02 January, 2009

Get Your Vitamin D Dose With - Mushrooms?

We (should!) all know that Vitamin D deficiency causes all sorts of complaints including brittle bones and rickets.  And we should all know that ten minutes of exposure to the sun every day or two, allows us to manufacture our own Vitamin D (well, one of the forms of Vitamin D, luckily for us one of the two that are important, D2 and D3) and thus avoid rickety bones.  Vitamin D2 is more often the one present in foods, while D3 seems to be the one we synthesize most.  However, it appears that they do broadly the same job, so our bodies can use them interchangeably.

You should also know that oily fish, prawns, beef liver, and a range of other foods contain enough to meet our requirements on average, if we have a varied diet.  But mushrooms, once listed as only a minor contributing source of Vitamin D, can actually be enough to fill our average daily requirement.

In The Body Friendly Zen Cookbook, I mentioned mushrooms as a source of natural selenium, which - despite current research that fails to find benefit for prostate cancer sufferers (flawed research, as I've since discovered) - was only one of the benefits of mushrooms I mentioned, the second benefit being vitamin D.  (Because I'd got hold of brand new research which had been the precursor to the articles I quoted above, you see.  I was very thorough in my research.) 

Modern mushrooms are low in Vitamin D because they are grown in the dark, away from sunlight.  It's another example of how we unknowingly adulterate our food.  Mushrooms grow in dim sunlight in nature, and absorb significant amounts of UV-B that way.  It *was* part of the natural balance of things - we couldn't stay in the sunlight enough but mushrooms sat on the forest floor, faithfully absorbing and storing our sunlight for us, waiting until we collected them, put them into baskets and carried them home.

The significant take-home you should have gleaned from reading the articles is that you can make *any* mushrooms richer sources of vitamin D by exposing them to UV-B - especially *after* they have been harvested.  

If your question is "how can I find enough UV-B to activate my mushrooms, and will it work with any mushrooms?" then I have a solution and an answer for you:  The mushrooms tested - although it's not specifically mentioned in the articles - are those that are grown artificially in the dark bunkers, i.e. they are the mushrooms that show up on your supermarket shelves, portobello, swiss brown, button, and so-called "field" mushrooms.  The technique should work with all of them.

And the technique is equally simple - spread fairly freshly-harvested mushrooms heads-up on a suitable flat surface (maybe inside a shallow flat cardboard box you used to bring your groceries home in) and leave them out in the sun for 20 to 60 minutes depending on how good your sunlight is.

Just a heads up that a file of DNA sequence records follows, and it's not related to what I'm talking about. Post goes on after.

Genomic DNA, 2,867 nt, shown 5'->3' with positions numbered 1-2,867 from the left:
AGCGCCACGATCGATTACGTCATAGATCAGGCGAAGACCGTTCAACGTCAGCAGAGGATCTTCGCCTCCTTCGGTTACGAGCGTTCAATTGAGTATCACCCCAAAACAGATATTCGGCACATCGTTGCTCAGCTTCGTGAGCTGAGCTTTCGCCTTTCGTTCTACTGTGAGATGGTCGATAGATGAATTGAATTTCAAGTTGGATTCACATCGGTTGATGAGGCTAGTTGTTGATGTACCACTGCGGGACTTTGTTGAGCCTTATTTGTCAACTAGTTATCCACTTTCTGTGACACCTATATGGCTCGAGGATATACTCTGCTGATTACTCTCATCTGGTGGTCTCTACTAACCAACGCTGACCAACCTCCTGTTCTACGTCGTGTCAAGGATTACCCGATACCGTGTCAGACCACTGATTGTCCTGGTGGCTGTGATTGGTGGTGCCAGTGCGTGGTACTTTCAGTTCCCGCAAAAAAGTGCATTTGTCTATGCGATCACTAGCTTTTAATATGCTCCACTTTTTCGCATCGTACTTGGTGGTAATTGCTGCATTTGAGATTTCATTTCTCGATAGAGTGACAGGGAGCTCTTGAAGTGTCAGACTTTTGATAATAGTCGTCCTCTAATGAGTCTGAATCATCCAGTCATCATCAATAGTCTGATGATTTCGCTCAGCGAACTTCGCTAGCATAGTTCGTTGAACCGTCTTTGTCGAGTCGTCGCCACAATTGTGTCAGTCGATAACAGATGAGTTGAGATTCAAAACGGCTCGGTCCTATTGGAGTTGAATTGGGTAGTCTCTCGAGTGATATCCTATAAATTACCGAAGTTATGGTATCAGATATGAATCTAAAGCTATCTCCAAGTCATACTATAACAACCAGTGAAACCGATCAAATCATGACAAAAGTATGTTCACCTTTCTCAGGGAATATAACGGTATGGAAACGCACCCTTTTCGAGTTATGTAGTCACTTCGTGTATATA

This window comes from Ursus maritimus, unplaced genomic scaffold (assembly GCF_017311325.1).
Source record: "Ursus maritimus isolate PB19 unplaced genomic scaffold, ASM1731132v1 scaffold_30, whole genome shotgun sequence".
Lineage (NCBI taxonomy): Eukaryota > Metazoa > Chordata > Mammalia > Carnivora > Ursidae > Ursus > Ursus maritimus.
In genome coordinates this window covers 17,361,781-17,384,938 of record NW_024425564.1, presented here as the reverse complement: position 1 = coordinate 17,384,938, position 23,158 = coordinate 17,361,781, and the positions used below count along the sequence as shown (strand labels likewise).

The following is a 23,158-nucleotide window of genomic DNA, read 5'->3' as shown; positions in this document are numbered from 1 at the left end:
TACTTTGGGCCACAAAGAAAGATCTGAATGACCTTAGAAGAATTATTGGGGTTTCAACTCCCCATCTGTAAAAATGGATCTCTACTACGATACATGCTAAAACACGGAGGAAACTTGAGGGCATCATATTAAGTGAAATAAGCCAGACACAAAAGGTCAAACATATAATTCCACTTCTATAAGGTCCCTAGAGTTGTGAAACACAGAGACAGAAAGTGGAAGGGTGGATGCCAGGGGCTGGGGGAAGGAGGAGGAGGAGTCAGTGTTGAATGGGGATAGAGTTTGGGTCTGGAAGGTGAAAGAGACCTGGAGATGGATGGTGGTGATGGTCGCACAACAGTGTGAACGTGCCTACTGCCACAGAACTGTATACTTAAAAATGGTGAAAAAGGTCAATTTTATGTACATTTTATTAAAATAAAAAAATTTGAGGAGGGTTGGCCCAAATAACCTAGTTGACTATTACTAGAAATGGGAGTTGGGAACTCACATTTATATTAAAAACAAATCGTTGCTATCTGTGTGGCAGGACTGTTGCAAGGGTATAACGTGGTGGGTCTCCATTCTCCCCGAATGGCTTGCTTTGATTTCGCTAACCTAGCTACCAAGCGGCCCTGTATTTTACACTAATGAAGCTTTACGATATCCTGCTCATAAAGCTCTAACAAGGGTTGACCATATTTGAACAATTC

One more note: The way our skin synthesizes vitamin D is that it combines certain cholesterol type compounds and alters them, that produces (in about ten minutes of exposure) our average requirement.  After that requirement is met, the skin continues to produce vitamin D but it is destroyed as fast as it's produced, so we don't get vitamin D poisoning or something.  I would suggest that a similar process occurs in mushrooms (after all, nature re-uses successful techniques) and after a certain amount of time, all that is happening is that the mushroom is converting its essential compounds into vitamin D and then destroying it.  In other words, past a certain point, the mushroom will actually start losing nutritional value.  Since we have no way of measuring the amounts of nutritional value, I've given a rather broad range of exposure times, but I tend to stay at the lower end of that time for bright sunlight, and have more mushrooms...


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NOTE: If you're interested in why I believe research into selenium benefits is deeply flawed, I'll post an article on this shortly.  For now, get a copy of my book, read it, and then you'll probably see it for yourself.  There is a HUGE difference in the way the diet uses the nutrients and the way the researchers applied them.  This is because researchers are specialists and they rarely look outside the parameters they know, and that's in fact how even the specialist dietitians missed the simple home truths I discovered while being a broad generalist...

1 comment:

Susan said...
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